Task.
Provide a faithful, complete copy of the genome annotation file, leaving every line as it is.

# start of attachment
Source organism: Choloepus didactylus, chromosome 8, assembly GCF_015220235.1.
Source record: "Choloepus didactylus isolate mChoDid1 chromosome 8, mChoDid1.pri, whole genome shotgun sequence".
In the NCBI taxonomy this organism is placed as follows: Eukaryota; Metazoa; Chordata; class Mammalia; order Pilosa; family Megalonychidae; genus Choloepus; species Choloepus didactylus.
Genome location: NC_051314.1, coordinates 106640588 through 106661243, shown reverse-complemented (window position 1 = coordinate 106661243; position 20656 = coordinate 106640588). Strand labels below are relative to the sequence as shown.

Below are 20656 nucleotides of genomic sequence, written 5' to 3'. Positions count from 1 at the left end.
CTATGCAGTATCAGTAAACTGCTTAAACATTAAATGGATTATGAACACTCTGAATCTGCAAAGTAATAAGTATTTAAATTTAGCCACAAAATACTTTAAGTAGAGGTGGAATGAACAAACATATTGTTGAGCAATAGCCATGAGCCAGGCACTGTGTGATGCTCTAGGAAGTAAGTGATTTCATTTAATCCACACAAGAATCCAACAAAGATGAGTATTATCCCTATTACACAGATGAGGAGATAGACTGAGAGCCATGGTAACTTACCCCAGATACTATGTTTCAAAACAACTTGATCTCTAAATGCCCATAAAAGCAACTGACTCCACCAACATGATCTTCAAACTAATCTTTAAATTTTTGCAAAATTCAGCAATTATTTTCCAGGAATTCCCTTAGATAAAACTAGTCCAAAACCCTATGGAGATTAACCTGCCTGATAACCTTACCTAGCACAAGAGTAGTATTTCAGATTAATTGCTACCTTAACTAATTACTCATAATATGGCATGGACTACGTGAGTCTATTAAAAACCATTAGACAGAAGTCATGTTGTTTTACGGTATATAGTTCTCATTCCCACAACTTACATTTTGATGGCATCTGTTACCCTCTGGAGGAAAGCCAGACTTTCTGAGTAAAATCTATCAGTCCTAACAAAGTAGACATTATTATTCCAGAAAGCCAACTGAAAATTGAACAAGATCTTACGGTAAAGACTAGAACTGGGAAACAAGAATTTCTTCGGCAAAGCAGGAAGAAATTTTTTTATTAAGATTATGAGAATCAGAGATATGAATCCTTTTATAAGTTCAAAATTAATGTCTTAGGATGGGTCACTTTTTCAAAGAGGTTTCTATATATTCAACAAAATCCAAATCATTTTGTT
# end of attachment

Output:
Source organism: Choloepus didactylus, chromosome 8, assembly GCF_015220235.1.
Source record: "Choloepus didactylus isolate mChoDid1 chromosome 8, mChoDid1.pri, whole genome shotgun sequence".
In the NCBI taxonomy this organism is placed as follows: Eukaryota; Metazoa; Chordata; class Mammalia; order Pilosa; family Megalonychidae; genus Choloepus; species Choloepus didactylus.
Genome location: NC_051314.1, coordinates 106640588 through 106661243, shown reverse-complemented (window position 1 = coordinate 106661243; position 20656 = coordinate 106640588). Strand labels below are relative to the sequence as shown.

Below are 20656 nucleotides of genomic sequence, written 5' to 3'. Positions count from 1 at the left end.
CTATGCAGTATCAGTAAACTGCTTAAACATTAAATGGATTATGAACACTCTGAATCTGCAAAGTAATAAGTATTTAAATTTAGCCACAAAATACTTTAAGTAGAGGTGGAATGAACAAACATATTGTTGAGCAATAGCCATGAGCCAGGCACTGTGTGATGCTCTAGGAAGTAAGTGATTTCATTTAATCCACACAAGAATCCAACAAAGATGAGTATTATCCCTATTACACAGATGAGGAGATAGACTGAGAGCCATGGTAACTTACCCCAGATACTATGTTTCAAAACAACTTGATCTCTAAATGCCCATAAAAGCAACTGACTCCACCAACATGATCTTCAAACTAATCTTTAAATTTTTGCAAAATTCAGCAATTATTTTCCAGGAATTCCCTTAGATAAAACTAGTCCAAAACCCTATGGAGATTAACCTGCCTGATAACCTTACCTAGCACAAGAGTAGTATTTCAGATTAATTGCTACCTTAACTAATTACTCATAATATGGCATGGACTACGTGAGTCTATTAAAAACCATTAGACAGAAGTCATGTTGTTTTACGGTATATAGTTCTCATTCCCACAACTTACATTTTGATGGCATCTGTTACCCTCTGGAGGAAAGCCAGACTTTCTGAGTAAAATCTATCAGTCCTAACAAAGTAGACATTATTATTCCAGAAAGCCAACTGAAAATTGAACAAGATCTTACGGTAAAGACTAGAACTGGGAAACAAGAATTTCTTCGGCAAAGCAGGAAGAAATTTTTTTATTAAGATTATGAGAATCAGAGATATGAATCCTTTTATAAGTTCAAAATTAATGTCTTAGGATGGGTCACTTTTTCAAAGAGGTTTCTATATATTCAACAAAATCCAAATCATTTTGTT